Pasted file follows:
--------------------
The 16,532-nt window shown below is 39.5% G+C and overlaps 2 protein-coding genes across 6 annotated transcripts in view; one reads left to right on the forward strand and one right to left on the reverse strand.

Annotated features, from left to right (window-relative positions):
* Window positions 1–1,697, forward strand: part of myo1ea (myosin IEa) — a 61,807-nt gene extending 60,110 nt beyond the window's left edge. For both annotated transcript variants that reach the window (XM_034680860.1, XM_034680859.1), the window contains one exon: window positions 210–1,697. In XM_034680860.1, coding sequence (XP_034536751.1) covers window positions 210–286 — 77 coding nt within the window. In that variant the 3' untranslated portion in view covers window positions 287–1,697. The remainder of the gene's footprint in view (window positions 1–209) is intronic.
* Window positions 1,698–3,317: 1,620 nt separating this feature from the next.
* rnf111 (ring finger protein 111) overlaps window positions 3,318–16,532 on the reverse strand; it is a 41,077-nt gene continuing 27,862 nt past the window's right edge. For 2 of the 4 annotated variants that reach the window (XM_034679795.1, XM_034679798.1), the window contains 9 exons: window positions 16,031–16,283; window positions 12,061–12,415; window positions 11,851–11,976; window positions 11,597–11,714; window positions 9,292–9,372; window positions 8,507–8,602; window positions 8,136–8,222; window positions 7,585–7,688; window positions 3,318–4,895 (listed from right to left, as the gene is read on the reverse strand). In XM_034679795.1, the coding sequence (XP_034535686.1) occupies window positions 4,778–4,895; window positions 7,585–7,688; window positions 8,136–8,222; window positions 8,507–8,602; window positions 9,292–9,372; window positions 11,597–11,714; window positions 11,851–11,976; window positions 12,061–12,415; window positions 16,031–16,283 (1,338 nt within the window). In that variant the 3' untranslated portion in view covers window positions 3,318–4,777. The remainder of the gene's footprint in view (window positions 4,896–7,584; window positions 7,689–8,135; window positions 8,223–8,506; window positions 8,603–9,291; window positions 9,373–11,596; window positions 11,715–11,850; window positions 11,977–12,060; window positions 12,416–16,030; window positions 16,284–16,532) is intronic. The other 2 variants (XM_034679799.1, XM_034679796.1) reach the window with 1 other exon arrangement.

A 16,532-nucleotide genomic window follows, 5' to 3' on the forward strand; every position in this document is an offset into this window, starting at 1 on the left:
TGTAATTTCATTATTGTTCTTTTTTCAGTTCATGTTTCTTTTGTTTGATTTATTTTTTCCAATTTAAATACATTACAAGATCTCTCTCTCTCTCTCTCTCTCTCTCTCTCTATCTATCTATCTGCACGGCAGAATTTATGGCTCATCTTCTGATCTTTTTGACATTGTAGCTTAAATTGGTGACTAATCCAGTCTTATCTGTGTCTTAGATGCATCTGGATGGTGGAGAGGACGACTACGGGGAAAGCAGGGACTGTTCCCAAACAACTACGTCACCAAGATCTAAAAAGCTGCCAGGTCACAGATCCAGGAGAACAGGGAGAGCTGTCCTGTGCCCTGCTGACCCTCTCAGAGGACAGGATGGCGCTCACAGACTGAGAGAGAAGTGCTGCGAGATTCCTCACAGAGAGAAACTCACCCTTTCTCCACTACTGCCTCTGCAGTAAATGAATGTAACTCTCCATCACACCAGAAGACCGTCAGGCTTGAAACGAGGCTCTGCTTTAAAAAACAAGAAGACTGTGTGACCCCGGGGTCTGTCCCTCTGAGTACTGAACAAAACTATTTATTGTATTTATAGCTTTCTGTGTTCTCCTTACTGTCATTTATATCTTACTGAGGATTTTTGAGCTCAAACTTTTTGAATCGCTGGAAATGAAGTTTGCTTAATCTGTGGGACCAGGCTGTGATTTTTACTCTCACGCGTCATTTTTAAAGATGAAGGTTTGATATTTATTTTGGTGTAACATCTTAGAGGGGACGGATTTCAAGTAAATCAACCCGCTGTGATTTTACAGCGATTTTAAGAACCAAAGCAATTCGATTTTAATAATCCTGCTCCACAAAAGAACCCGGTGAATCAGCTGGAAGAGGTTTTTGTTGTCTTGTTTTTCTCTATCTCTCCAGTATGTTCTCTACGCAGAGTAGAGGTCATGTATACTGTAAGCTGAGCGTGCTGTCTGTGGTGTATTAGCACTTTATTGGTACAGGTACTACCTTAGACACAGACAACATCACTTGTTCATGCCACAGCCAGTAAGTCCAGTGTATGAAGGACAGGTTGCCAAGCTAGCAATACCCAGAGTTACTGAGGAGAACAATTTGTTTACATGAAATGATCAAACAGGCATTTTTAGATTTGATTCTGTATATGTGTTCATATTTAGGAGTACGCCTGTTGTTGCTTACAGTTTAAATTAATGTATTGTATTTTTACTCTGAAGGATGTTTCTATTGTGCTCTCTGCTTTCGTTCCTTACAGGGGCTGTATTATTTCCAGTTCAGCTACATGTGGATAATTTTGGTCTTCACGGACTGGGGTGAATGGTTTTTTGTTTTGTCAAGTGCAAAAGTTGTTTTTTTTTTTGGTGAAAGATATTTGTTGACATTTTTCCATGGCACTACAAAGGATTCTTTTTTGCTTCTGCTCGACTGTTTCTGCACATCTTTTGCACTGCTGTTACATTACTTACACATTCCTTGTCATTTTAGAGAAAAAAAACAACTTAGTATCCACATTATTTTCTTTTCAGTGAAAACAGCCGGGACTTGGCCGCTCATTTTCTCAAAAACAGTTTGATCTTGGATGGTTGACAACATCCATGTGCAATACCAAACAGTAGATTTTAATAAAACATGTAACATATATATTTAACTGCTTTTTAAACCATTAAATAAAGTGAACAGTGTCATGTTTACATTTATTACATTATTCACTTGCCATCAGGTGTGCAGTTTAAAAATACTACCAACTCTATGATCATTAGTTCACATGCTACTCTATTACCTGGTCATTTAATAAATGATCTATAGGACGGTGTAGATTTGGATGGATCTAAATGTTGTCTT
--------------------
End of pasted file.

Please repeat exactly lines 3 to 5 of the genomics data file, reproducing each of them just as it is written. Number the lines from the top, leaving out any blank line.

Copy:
* Window positions 1–1,697, forward strand: part of myo1ea (myosin IEa) — a 61,807-nt gene extending 60,110 nt beyond the window's left edge. For both annotated transcript variants that reach the window (XM_034680860.1, XM_034680859.1), the window contains one exon: window positions 210–1,697. In XM_034680860.1, coding sequence (XP_034536751.1) covers window positions 210–286 — 77 coding nt within the window. In that variant the 3' untranslated portion in view covers window positions 287–1,697. The remainder of the gene's footprint in view (window positions 1–209) is intronic.
* Window positions 1,698–3,317: 1,620 nt separating this feature from the next.
* rnf111 (ring finger protein 111) overlaps window positions 3,318–16,532 on the reverse strand; it is a 41,077-nt gene continuing 27,862 nt past the window's right edge. For 2 of the 4 annotated variants that reach the window (XM_034679795.1, XM_034679798.1), the window contains 9 exons: window positions 16,031–16,283; window positions 12,061–12,415; window positions 11,851–11,976; window positions 11,597–11,714; window positions 9,292–9,372; window positions 8,507–8,602; window positions 8,136–8,222; window positions 7,585–7,688; window positions 3,318–4,895 (listed from right to left, as the gene is read on the reverse strand). In XM_034679795.1, the coding sequence (XP_034535686.1) occupies window positions 4,778–4,895; window positions 7,585–7,688; window positions 8,136–8,222; window positions 8,507–8,602; window positions 9,292–9,372; window positions 11,597–11,714; window positions 11,851–11,976; window positions 12,061–12,415; window positions 16,031–16,283 (1,338 nt within the window). In that variant the 3' untranslated portion in view covers window positions 3,318–4,777. The remainder of the gene's footprint in view (window positions 4,896–7,584; window positions 7,689–8,135; window positions 8,223–8,506; window positions 8,603–9,291; window positions 9,373–11,596; window positions 11,715–11,850; window positions 11,977–12,060; window positions 12,416–16,030; window positions 16,284–16,532) is intronic. The other 2 variants (XM_034679799.1, XM_034679796.1) reach the window with 1 other exon arrangement.